A Few Tricks

In the icon microcosm there's a few things that can help you trick the human eye. You have a tiny grid where you will soon run out of pixels ;)

Fortunately there's a few methods to simulate shape with color/value or opacity.


One of the basic aspects of bitmap images is the negative effect of Aliasing.

Although many tools like the brush tool work at a greater resolution than the image, GIMP still has a lot to learn in this area. Especially drawing with 1x1 brush is not behaving like one would expect it to.

The solution is to anti-alias manually. Some people actually prefer to work at a higher resolution and then scale down, but the icon loses sharpness and one has to touch up manually afterwards. And for the touchup one would need a better sub-pixel tools and one gets lost in a circle.

As much as it sounds hard, manual anti-aliasing is easy, and fun! All we need for this is the opacity setting of the pencil tool. Say we have an outline that's aliased (Like shown on Figure 1.3). Select a 1x1 brush and set the opacity to something like 40%. When you start drawing with this black brush by clicking on the white surface, it will become light gray. One more click and it gets darker. That way you can easily create fluent transitions between the two border colors. You can also change the active color using Ctrl+leftMB or just by swaping forground and background colors (X).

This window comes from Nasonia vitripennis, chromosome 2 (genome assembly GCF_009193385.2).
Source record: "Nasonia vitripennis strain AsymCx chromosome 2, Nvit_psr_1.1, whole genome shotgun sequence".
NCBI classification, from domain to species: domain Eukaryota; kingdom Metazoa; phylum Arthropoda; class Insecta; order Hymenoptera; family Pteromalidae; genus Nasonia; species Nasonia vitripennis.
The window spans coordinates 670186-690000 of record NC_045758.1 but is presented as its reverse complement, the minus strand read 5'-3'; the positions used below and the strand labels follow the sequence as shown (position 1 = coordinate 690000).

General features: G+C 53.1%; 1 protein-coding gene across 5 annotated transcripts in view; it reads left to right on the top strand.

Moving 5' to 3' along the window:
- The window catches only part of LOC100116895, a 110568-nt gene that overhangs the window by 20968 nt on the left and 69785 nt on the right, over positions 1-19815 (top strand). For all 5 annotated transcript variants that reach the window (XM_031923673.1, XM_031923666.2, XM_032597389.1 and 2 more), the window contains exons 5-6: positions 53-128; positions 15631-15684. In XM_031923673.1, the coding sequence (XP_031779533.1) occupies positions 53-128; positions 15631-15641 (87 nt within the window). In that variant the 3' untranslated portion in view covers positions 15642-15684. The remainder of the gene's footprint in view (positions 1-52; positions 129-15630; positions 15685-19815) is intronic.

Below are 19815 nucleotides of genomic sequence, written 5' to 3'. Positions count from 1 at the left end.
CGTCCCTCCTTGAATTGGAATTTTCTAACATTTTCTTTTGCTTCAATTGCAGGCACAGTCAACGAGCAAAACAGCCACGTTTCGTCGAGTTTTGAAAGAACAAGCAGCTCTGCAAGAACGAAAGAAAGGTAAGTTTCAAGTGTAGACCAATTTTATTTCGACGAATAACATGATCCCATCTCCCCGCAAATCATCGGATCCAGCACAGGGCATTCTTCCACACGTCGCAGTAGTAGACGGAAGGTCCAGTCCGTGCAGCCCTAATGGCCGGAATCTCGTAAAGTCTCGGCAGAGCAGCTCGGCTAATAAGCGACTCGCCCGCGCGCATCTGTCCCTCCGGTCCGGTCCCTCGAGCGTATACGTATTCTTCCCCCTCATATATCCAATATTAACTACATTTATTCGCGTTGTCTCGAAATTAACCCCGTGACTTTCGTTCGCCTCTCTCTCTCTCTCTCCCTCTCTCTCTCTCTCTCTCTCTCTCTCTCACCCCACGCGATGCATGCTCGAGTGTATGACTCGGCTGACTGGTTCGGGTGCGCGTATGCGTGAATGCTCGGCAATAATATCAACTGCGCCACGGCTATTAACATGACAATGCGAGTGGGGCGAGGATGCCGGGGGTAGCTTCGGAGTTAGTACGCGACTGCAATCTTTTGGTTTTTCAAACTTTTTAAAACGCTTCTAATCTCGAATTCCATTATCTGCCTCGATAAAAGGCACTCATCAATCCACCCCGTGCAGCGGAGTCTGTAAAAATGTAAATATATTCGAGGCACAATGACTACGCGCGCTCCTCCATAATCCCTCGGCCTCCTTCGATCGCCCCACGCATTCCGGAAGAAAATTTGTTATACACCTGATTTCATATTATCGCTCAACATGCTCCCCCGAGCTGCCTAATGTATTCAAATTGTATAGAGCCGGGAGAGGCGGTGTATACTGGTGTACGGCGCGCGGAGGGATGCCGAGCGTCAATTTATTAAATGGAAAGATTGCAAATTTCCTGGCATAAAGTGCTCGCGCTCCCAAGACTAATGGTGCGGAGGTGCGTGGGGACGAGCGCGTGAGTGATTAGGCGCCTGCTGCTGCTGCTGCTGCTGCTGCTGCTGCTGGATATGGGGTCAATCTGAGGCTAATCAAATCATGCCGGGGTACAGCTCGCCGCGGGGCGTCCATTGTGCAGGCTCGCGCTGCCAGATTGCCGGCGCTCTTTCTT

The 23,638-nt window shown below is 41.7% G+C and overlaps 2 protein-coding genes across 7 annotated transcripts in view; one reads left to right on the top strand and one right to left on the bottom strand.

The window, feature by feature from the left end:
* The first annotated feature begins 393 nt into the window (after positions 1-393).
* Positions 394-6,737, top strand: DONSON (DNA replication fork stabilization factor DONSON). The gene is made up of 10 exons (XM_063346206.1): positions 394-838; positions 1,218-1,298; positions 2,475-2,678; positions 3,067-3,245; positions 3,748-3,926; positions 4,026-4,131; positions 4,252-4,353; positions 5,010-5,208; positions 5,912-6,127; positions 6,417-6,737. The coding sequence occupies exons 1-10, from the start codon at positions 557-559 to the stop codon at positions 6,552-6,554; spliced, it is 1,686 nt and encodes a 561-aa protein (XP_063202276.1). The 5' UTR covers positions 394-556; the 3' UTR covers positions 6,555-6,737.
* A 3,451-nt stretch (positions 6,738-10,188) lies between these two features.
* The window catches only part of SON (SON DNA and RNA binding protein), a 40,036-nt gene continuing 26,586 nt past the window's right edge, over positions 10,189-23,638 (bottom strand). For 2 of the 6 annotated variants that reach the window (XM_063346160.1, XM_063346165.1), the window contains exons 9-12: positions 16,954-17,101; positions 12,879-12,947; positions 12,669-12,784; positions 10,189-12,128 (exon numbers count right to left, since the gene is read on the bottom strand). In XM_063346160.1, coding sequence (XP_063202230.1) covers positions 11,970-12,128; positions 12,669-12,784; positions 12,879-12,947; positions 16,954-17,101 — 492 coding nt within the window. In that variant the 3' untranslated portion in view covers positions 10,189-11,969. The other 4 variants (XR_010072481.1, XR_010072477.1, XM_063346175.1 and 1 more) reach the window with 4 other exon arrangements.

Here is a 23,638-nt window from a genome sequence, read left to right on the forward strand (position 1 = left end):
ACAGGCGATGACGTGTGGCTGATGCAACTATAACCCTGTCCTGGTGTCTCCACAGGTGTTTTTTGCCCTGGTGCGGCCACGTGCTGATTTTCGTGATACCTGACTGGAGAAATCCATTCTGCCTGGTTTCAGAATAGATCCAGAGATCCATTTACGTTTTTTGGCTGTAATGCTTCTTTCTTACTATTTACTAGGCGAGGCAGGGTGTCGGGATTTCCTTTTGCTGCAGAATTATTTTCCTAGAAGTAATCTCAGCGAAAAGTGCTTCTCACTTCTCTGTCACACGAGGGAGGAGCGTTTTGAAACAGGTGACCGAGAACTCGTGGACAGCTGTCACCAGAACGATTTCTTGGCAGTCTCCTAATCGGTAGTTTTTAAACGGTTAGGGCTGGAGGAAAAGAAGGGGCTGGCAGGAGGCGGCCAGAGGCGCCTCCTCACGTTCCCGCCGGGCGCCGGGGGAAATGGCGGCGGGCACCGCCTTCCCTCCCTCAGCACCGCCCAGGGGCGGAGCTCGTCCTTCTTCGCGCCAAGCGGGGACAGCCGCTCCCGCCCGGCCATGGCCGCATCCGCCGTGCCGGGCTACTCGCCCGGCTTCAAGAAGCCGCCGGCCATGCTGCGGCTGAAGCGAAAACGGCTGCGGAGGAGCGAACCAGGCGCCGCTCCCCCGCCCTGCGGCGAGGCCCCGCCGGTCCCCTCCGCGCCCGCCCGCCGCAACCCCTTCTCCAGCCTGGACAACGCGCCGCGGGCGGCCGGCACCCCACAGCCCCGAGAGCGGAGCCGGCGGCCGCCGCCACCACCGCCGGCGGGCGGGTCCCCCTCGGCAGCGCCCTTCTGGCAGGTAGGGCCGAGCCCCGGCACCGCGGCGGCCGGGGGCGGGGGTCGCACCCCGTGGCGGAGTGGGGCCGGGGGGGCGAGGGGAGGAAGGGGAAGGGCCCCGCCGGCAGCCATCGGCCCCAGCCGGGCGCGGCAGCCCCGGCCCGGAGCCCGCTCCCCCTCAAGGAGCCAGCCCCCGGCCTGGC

If you're using layers to have more freedom experimenting, you will find the erase tool as useful for anti-aliasing as the pencil (Figure 1.4). Make sure you turn on the hard edges otpion.

Figure 1.3. The effect of aliasing is very strong on small resolution images like icons

Figure 1.4. Manual anti-aliasing using the pencil and eraser tools

Shading with Gradients

To give an object a shape you can use gradients. For round objects you choose radial gradient and a linear one for bent surfaces. That said, I use linear gradients almost every time for filling surfaces. Even when the surface is sup[posed to be flat, a slight gradient adds realism. Just keep in mind the brightness difference of the two extreme colors shouldn't be too high.

Highlights and Shadows

This section belongs to the cheap tricks category ;) For any object you have, it's always good to play with highlights and shadows. I'm not refering to the regular drop shadow used on all Gnome icons. I'm talking about adding material properties by creating light reflections.

Smooth shading can be done using selections and the airbrush tool. Hard highlights are done using the pencil tool (again, with opacity set to something lower).